Main Article Content
Andrology, sex, gender, social construction, men's health
Background and Objective: We explore here men’s health research as practiced by health sociologists versus andrologists.
Material and Methods: We start by examining the occurrences of terms related to sex and gender in the literature of the two fields as a way to characterize and contrast their disciplinary differences. A sample of 30 terms that directly or indirectly related to sex and gender were searched in Google Scholar and the ratios of each term’s appearance within the literature for the two disciplines was recorded. Chi-squared tests assessed the statistical differences between the usage of each term in the two fields.
Results: Of the terms we sampled, only “penis”, “penile”, “testicles”, and “libido” did not differ significantly in their relative occurrence within either discipline’s publications. Words and phrases linked to gender, such as masculine, masculinity, and manhood, were significantly more common in “men’s health research” where gender is commonly construed as a social construct. We suggest, however, that the evidence for gender being purely a social construct is limited and neither necessary nor accepted as such within andrology. Andrology and men’s health research, we argue, are different disciplines in terms research methodologies and self-defined disciplinary borders. The presumption that gender is a social construct, though common within health sociology, is not implicit in andrology. Many problems in men’s health that have been assumed to be the products of enculturation have in fact a biological basis. However, solutions to those problems are often outside the domain of biomedicine and are more amenable to social solutions. We suggest that men’s health could be most effectively advanced if men’s health researchers and andrologists understood what divides their disciplines and made more effort to bridge that divide.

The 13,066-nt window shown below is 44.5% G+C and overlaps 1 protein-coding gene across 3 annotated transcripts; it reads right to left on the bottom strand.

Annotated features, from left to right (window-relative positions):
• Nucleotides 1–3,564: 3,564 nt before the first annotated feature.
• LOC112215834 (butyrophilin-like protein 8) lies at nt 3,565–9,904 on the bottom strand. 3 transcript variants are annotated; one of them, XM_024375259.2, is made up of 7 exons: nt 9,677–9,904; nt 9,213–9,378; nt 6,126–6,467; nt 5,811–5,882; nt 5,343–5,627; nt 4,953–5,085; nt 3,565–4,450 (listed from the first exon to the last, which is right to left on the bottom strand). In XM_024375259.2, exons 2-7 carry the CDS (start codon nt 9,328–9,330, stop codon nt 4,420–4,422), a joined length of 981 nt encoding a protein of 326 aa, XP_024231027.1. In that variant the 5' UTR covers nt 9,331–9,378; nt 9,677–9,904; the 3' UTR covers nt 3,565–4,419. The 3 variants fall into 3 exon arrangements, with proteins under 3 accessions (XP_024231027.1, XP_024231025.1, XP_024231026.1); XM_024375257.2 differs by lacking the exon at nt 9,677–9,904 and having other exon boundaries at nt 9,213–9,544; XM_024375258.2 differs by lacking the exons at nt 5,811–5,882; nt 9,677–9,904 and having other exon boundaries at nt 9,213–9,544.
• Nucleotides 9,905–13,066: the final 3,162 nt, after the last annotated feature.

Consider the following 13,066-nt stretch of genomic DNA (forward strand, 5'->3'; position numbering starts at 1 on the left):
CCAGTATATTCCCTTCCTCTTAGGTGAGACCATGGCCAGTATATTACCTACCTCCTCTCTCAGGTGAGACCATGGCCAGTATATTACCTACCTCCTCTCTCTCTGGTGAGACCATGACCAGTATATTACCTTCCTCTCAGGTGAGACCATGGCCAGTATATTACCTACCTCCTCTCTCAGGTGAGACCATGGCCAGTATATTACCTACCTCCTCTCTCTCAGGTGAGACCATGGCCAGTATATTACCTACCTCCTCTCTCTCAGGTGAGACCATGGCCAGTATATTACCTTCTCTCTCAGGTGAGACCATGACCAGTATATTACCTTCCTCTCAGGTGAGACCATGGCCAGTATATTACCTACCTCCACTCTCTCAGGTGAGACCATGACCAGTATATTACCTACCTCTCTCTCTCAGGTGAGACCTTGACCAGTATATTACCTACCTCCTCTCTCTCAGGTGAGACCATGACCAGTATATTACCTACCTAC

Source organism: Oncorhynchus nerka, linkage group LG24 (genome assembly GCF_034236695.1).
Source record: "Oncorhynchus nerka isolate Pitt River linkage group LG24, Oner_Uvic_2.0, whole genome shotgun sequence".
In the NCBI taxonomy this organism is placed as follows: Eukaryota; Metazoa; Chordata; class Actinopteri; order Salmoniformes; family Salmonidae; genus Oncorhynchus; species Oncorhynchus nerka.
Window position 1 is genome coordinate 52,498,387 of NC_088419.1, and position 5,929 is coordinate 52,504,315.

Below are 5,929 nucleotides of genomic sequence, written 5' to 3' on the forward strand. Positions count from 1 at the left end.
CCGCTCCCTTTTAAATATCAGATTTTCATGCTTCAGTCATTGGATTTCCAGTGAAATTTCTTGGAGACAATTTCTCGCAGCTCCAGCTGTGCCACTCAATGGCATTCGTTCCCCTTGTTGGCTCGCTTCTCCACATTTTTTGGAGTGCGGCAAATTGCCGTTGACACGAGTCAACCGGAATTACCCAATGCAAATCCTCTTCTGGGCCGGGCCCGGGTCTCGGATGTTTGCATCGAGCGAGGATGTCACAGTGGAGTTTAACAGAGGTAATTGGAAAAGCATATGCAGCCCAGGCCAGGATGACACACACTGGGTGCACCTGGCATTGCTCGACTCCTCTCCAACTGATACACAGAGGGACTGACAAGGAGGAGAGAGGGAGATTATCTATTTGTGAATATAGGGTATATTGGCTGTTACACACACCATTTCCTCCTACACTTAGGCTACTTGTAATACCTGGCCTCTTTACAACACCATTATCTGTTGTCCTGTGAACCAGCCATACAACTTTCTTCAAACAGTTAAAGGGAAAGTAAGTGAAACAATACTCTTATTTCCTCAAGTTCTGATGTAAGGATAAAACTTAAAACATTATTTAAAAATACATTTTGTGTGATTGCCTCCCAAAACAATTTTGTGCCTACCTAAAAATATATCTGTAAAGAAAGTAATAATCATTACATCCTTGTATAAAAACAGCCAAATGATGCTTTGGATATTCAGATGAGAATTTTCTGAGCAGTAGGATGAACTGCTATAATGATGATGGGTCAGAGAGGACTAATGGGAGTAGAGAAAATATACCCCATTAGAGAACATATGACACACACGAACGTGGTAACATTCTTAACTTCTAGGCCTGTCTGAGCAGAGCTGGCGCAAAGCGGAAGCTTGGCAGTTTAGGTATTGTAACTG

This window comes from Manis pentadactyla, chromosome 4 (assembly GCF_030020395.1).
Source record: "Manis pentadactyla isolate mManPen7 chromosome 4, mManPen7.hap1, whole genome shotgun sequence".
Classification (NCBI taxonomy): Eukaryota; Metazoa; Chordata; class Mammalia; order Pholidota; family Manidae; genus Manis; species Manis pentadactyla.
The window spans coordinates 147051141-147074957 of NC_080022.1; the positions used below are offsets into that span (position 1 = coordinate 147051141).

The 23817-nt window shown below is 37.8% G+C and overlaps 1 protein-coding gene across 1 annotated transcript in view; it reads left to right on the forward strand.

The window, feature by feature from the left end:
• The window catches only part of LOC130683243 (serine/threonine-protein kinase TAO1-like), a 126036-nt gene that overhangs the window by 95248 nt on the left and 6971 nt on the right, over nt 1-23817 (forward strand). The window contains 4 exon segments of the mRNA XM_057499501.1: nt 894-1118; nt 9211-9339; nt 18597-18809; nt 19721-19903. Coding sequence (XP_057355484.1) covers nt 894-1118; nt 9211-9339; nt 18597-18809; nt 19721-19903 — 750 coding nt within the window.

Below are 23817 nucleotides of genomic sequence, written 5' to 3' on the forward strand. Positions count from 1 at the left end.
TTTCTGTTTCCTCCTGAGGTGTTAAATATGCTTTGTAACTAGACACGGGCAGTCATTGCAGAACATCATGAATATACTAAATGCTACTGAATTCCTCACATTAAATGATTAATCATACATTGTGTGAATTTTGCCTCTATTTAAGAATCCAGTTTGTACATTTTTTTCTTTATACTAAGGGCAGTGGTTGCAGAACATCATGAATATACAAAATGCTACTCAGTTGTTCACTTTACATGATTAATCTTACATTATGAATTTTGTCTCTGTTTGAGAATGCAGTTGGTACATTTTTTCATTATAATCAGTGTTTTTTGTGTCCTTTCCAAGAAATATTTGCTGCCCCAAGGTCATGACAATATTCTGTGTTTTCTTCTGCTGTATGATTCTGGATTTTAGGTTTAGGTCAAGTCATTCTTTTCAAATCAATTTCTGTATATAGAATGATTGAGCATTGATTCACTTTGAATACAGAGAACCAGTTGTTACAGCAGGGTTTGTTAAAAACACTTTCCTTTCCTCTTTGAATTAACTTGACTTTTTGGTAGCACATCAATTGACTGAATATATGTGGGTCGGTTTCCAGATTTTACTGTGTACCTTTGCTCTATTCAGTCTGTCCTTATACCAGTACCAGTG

Key words: sex, gender, social construction, andrology, men’s health
Word Count: 291